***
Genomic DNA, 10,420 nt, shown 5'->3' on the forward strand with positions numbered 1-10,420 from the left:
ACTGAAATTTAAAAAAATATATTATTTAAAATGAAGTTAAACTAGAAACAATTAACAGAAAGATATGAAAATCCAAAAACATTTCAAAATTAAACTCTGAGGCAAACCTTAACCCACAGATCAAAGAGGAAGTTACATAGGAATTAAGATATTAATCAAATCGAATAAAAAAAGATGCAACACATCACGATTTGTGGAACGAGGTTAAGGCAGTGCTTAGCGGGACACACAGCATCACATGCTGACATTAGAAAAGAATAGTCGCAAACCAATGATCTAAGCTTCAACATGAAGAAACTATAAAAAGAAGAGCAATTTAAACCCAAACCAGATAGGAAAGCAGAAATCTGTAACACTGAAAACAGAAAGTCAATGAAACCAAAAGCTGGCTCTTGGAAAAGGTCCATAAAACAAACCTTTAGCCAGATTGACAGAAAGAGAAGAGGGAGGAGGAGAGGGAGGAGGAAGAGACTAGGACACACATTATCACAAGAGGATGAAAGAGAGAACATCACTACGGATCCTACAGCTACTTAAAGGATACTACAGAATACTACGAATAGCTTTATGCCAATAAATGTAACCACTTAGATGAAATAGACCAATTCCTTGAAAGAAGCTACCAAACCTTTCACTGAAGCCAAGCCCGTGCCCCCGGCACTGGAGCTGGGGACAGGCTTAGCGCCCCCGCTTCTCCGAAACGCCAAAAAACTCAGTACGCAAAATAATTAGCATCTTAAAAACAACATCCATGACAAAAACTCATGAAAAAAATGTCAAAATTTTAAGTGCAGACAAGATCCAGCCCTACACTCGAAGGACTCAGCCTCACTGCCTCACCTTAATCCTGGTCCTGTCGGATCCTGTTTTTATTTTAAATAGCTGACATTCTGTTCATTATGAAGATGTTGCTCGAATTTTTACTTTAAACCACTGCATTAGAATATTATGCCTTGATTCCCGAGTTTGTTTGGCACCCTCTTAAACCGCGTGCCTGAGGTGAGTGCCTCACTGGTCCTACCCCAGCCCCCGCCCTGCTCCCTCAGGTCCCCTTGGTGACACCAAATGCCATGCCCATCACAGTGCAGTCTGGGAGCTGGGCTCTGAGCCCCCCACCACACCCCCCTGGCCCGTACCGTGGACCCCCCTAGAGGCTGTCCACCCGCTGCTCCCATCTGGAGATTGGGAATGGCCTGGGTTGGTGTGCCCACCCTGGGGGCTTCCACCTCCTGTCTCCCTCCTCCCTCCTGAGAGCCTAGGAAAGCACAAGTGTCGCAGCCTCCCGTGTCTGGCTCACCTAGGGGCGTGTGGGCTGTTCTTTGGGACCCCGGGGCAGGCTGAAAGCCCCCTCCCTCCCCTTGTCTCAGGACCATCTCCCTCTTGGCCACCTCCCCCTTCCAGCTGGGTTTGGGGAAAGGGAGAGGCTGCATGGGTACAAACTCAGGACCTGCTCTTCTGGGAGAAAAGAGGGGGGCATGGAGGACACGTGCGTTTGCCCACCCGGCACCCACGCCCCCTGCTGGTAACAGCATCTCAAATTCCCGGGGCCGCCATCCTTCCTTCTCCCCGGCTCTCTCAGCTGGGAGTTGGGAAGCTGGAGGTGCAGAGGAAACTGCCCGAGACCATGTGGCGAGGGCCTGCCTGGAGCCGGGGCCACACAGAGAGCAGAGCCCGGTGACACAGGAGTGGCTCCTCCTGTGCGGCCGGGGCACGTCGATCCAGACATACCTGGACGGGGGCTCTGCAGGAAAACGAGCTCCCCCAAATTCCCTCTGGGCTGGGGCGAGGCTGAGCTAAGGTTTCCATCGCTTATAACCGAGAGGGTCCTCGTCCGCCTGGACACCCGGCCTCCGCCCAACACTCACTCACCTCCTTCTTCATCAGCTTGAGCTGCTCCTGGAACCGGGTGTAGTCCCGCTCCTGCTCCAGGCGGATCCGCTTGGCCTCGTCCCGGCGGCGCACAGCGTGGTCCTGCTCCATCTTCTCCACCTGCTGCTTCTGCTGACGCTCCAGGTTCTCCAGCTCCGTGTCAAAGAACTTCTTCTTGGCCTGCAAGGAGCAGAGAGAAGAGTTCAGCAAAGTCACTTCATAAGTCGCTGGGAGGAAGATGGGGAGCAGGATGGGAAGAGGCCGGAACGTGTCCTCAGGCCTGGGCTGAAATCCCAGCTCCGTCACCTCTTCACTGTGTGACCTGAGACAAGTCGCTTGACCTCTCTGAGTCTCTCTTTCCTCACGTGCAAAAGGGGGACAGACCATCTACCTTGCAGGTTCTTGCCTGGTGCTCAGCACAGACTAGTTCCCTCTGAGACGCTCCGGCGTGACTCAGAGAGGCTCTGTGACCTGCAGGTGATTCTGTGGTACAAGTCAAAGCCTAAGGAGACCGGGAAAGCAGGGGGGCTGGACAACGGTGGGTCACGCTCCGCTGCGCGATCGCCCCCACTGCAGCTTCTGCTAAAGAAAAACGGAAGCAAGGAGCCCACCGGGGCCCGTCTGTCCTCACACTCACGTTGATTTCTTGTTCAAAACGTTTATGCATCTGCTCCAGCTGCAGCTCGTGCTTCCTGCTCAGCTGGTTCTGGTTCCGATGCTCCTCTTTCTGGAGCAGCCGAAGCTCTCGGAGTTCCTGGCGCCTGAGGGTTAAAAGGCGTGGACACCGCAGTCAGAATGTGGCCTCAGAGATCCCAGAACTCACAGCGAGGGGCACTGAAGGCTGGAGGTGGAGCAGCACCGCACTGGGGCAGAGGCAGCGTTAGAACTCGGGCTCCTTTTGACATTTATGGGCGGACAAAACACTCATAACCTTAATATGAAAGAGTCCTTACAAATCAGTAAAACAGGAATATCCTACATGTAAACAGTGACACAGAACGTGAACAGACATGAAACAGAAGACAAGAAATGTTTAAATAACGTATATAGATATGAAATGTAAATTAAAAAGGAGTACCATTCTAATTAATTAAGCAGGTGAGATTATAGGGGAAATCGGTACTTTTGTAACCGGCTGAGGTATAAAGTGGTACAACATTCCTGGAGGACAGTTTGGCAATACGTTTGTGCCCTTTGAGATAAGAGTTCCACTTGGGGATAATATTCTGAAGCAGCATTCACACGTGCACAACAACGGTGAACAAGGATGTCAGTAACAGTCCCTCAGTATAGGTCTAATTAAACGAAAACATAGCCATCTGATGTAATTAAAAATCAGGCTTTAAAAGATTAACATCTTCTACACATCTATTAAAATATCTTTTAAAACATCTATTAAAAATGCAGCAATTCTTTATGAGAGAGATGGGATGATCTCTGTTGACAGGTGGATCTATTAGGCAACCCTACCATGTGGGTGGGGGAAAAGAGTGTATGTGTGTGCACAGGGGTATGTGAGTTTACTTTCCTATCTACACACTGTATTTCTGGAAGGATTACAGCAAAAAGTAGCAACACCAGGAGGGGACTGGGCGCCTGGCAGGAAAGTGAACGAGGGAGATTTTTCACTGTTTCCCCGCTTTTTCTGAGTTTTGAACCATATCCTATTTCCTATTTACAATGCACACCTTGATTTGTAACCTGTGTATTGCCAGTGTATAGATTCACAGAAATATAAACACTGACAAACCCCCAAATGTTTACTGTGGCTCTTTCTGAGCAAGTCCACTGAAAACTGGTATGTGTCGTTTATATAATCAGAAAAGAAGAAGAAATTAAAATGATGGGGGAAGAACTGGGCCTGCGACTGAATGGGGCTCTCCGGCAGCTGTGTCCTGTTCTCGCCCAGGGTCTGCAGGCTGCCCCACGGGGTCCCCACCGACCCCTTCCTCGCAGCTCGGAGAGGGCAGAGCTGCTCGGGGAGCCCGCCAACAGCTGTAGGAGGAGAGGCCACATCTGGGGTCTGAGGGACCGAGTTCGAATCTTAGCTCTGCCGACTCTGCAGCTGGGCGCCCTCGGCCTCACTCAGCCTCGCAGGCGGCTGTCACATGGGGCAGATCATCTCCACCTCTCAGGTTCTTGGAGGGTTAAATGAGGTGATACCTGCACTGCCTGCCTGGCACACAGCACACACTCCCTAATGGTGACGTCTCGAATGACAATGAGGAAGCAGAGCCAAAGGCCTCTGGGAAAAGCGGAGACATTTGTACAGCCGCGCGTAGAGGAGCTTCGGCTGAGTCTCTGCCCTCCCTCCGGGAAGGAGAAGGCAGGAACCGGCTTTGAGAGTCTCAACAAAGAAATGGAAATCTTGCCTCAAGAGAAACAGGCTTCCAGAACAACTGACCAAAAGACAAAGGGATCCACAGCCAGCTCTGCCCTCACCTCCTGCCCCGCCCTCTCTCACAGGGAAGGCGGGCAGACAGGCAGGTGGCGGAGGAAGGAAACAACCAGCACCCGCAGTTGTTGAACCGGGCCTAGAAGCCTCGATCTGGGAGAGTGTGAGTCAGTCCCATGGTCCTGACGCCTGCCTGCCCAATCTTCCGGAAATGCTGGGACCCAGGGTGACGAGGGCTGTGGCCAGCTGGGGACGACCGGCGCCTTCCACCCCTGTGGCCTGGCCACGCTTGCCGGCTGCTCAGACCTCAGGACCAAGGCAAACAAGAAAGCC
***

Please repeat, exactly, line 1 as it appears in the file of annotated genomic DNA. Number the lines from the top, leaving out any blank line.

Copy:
Genomic DNA, 10,420 nt, shown 5'->3' on the forward strand with positions numbered 1-10,420 from the left: